Dana Picore, a former LAPD trainer and officer, also highlighted that the anticipation over the turmoil has contributed to a recent spike in gun sales as fearful families and individuals prepare to protect themselves, while police departments are also drafting ready position move-in strategies to "contain violent eruptions."

And according to Curtis Sliwa, the founder of the 4,000-strong nonprofit Guardian Angels, which is preparing to patrol streets across the country amid the likelihood of post-election furor, the mayhem is slated to be perpetrated by three types: people on the far left and people on the far right who do not trust or believe in government, and those who see it as an "opportunity to loot out."

A person uses a fire extinguisher to put out a burning barricade in Philadelphia on October 27, 2020, during a protest over the police shooting of 27-year-old Black man Walter Wallace. – Hundreds of people demonstrated in Philadelphia late on October 27, with looting and violence breaking out in a second night of unrest after the latest police shooting of a Black man in the US.  (Photo by Gabriella AUDI / AFP) (Photo by GABRIELLA AUDI/AFP via Getty Images)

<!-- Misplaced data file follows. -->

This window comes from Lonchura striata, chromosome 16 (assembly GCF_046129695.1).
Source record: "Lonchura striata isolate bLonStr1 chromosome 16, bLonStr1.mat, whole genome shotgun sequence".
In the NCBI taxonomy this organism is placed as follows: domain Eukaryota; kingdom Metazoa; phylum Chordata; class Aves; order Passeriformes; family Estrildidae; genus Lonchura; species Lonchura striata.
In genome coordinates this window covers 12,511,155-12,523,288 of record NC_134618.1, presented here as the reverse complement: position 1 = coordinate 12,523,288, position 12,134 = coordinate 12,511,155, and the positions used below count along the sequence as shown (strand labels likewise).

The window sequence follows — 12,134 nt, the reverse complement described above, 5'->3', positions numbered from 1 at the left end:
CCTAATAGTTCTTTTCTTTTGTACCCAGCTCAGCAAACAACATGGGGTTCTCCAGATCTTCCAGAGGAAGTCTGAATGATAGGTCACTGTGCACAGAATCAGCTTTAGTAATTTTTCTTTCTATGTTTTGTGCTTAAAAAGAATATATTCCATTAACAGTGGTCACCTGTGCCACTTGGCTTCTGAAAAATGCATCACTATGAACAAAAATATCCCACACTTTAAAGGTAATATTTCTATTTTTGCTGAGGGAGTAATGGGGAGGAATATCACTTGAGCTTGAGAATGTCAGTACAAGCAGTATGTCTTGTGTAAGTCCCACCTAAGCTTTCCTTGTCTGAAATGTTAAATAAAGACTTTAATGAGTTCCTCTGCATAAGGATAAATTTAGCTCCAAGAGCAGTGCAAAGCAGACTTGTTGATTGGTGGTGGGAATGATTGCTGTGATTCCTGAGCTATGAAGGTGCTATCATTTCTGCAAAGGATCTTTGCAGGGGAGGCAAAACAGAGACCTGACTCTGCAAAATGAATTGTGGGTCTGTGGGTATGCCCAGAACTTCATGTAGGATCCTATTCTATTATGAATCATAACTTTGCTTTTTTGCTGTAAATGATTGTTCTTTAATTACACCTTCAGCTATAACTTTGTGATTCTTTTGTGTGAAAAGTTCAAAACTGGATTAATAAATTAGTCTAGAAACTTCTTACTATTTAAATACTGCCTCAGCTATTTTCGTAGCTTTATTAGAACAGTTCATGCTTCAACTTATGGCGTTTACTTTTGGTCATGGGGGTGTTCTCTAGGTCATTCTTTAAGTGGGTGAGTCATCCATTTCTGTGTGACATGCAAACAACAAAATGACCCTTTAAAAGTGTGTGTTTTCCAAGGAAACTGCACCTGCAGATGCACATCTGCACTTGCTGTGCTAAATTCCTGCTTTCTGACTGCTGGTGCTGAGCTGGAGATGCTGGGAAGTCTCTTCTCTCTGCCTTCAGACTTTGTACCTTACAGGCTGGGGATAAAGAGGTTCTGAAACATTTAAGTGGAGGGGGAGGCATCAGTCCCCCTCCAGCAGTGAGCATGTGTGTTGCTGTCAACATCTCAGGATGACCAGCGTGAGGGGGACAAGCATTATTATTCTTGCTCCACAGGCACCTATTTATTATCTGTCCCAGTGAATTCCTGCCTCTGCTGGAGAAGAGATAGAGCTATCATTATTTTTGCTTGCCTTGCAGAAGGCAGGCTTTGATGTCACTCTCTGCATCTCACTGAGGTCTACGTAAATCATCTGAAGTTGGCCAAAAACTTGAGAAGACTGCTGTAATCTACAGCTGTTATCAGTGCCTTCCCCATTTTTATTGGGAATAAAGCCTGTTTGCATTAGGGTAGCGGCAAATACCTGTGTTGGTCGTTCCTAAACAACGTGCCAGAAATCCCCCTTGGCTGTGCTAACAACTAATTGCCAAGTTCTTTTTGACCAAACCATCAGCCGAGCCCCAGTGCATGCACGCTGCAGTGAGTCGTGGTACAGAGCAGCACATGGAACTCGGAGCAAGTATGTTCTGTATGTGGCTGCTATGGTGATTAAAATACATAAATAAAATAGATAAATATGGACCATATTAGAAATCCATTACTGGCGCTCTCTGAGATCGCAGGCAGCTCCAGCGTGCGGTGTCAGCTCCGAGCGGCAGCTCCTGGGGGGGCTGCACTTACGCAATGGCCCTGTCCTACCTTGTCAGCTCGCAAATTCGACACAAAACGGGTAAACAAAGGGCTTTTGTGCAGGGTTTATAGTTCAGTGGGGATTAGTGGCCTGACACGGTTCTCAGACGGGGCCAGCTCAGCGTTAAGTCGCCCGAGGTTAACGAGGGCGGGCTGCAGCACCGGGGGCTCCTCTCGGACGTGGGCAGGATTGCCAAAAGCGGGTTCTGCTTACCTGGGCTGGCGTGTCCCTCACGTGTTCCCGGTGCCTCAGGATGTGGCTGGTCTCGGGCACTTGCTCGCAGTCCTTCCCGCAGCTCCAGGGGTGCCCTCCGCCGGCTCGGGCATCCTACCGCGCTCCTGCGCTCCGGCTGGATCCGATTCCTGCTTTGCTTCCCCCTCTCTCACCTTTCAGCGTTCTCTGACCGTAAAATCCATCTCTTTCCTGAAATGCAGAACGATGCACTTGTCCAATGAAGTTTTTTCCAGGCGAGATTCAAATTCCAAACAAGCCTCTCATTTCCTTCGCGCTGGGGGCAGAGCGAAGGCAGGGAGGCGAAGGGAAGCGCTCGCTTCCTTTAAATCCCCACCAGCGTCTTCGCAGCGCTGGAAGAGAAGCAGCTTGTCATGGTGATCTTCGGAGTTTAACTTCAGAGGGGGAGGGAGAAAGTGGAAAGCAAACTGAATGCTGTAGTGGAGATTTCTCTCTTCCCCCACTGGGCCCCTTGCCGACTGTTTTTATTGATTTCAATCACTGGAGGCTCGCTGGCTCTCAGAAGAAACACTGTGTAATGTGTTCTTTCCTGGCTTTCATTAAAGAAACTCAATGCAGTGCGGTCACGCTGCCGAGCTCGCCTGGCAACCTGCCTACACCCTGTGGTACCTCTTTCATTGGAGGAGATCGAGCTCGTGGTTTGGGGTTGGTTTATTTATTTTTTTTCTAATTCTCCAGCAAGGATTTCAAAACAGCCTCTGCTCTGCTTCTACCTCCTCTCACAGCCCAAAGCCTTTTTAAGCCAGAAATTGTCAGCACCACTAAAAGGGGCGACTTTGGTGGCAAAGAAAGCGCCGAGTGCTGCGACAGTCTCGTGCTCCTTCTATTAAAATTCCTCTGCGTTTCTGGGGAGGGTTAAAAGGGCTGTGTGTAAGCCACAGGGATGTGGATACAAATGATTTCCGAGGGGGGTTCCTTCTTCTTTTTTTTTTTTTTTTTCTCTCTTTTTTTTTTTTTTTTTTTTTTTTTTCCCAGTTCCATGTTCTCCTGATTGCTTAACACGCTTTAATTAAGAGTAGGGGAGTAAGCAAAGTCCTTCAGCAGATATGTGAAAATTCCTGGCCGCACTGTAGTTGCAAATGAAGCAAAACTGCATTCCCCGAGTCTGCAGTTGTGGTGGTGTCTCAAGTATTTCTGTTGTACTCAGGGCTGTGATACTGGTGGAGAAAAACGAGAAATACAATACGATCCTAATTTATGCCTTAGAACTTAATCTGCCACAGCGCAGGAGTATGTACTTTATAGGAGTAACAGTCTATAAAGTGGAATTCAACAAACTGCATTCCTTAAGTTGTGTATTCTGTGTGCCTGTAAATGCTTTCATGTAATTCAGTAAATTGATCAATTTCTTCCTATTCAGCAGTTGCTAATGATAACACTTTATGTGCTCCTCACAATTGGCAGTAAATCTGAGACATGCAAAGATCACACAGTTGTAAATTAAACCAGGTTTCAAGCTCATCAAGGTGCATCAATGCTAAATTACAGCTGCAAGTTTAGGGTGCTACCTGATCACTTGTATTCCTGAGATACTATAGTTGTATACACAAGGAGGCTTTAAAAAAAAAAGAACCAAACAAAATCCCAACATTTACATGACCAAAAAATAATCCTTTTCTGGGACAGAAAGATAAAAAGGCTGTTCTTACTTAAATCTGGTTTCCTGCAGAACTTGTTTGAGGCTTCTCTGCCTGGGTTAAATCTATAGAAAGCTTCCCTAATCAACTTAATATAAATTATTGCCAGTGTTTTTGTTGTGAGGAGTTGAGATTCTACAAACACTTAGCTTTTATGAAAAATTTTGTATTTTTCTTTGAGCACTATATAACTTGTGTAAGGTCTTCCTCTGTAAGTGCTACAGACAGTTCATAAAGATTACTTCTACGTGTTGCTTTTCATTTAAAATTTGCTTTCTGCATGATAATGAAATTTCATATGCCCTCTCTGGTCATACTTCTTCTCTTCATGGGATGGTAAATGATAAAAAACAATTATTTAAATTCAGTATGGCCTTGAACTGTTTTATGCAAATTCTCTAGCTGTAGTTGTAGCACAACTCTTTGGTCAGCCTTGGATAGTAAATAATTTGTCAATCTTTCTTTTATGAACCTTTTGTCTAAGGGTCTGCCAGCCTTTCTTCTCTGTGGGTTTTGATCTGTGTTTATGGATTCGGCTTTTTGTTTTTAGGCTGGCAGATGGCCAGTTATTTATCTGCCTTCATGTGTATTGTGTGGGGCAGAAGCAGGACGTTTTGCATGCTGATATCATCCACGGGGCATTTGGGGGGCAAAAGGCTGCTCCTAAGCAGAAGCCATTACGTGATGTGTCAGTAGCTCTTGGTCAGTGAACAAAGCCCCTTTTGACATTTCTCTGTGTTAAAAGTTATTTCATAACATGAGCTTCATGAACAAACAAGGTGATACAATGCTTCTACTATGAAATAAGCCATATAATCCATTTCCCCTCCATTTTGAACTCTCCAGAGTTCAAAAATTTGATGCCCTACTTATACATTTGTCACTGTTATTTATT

"There are groups that have planned this for some time. Antifa is a paramilitary group that has done this over the summer. They first graffiti, bust windows, and then start to loot but keep moving quickly ahead," he explained. "Militia groups and far-right groups will look to settle scores with BLM and Antifa when the demonstrations start. They will be in vehicles and will try to enter areas with bats, pipes, pepper spray, and in some instances, guns."


And then, Sliwa concluded, are the "always-prepared, organized thugs who communicate on WhatsApp with another and use the term 'it's time to go to work.'"

"They come with backpacks and tools to bust locks and ply off plywood, bust windows and go in and out of stores in waves. The next day they will post the items on CraigsList, Facebook Marketplace, eBay, or fence the items in the streets," he added. "This is just another payday."